Dec. 16, 2004 Insulin-degrading enzyme (IDE) is a protein known to play a role in eliminating amyloid peptides that cause destructive plaques and tangles in the brains of Alzheimer's patients. Until now, little has been known about the cellular and molecular regulation of IDE.
Using animal models and human tissue, the research team 1) identified a shortfall of IDE protein in the brains of Alzheimer's disease patients; 2) found a cause-effect relationship between insulin signaling and increased production of IDE, and 3) demonstrated that a low-fat diet high in fish and soy can increase production of IDE.
The findings for the first time explain the association between insulin-resistant Type 2 diabetes and Alzheimer's disease, and demonstrate the ability to manipulate levels of the protective IDE protein through diet.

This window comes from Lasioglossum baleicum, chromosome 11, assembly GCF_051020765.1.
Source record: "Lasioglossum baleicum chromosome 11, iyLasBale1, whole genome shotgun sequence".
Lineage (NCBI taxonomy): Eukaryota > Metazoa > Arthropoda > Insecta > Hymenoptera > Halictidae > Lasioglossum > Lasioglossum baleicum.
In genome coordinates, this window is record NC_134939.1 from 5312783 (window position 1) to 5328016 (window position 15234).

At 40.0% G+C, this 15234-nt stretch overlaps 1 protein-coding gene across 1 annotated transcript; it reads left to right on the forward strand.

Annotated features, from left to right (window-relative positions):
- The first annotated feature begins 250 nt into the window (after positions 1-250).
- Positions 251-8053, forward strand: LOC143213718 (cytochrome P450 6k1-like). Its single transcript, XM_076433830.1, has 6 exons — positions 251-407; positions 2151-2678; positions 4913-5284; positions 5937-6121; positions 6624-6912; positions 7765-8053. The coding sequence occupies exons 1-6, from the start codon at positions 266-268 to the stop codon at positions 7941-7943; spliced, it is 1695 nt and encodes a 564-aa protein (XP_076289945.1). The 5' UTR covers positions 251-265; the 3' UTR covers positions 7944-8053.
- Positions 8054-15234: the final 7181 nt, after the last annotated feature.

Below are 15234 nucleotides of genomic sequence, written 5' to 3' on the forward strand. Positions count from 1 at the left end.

The lead author was Greg M. Cole, professor of medicine and neurology at the David Geffen School of Medicine at UCLA , associate director of the UCLA Alzheimer's Disease Research Center, and associate director of the Geriatric Research and Education and Clinical Center at the VA Greater Los Angeles Healthcare System, Sepulveda.
Citation: The Journal of Neuroscience, Dec. 8, 2004.
Funders: National Institutes of Health and the UCLA Alzheimer's Disease Research Center.
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